BEIJING: In a move apparently aimed at allaying India's concerns, the new Sri Lankan government today said it will not allow Chinese submarines to dock in its ports while acknowledging that such a docking did take place coinciding with the Japanese Prime Minister's visit last year.
"I really do not know what circumstances lead to some submarines coming to the port of Colombo on the very day the Japanese Prime Minister (Shinzo Abe) was visiting Sri Lanka," Sri Lankan Foreign Minister Mangala Samaraweera told reporters here, disclosing for the first time that the docking coincided with Abe's Colombo visit.
"But we will ensure that such incidents from whatever quarters does not happen during our tenure," said Samaraweera, who held extensive talks with Chinese Premier Li Keqiang and Foreign Minister Wang Yi.
During his talks with Li and Wang, Samaraweera discussed a host of issues including concerns over high interest rate on the about USD five billion Chinese loans as well as his government's aim to pursue a balanced foreign policy.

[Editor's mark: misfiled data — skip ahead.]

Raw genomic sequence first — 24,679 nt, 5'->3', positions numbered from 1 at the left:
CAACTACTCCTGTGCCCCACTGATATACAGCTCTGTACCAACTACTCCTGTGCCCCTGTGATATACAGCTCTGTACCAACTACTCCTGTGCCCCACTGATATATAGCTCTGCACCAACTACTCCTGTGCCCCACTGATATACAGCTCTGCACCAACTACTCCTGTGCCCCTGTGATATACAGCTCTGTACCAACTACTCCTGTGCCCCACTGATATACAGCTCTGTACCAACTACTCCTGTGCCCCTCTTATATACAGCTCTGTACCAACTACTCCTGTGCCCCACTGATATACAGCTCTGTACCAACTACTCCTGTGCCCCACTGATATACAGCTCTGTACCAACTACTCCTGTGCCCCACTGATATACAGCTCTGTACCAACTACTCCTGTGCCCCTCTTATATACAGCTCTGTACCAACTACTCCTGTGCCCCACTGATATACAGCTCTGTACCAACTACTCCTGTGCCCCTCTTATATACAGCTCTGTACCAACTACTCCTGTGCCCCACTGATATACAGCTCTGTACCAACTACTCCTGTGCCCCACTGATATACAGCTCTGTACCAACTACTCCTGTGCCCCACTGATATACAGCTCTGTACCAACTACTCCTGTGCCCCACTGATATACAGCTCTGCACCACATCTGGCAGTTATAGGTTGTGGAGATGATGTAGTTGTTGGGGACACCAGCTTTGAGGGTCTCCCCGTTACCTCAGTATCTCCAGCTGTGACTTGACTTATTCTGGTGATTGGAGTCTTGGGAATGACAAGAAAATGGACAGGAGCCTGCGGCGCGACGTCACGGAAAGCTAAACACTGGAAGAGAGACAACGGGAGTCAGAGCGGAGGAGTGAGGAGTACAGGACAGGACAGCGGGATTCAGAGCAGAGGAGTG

Analysts say that the timing of the Chinese submarines could be significant considering volatile relations between China and Japan especially over the disputed islands in the South China Sea. Abe visited Colombo on September 7 last year when then president Mahinda Rajapaksa was in power.
China had defended their docking, stating that there was "nothing unusual" as it is common international practice for warships to stop for refuelling at ports abroad.
It had said the submarines were part of the fleet of warships deployed in anti-piracy operations in the Gulf of Aden.
Concerns were raised in India over the docking of Chinese submarines in Lankan ports.
While answering questions on concerns in India over pro-China policy of the previous government, Samaraweera, who visited India first after taking charge followed by the new President Maithripala Sirisena, said his government's foreign policy is to bring Sri Lanka "back to the centre".
"Back to centre meant I don't think it has any bearing on Sri Lanka-China relations. It will remain as ever. We will strengthen relations further with China as we are doing with the rest of the world. Back to the centre I meant a more balanced foreign policy," he explained.
Significantly, Samaraweera also said Sri Lanka is concerned about the high interest rates for Chinese loans to build various projects which he said amounted to USD five billion, including the USD 1.5 billion for the Colombo Port City project.
"We do have some concerns about what you have mentioned," he said adding that a high-level Sri Lankan delegation will visit China after the planned visit of Sirisena on March 26 and "discuss these loans and any amendments we may be suggesting."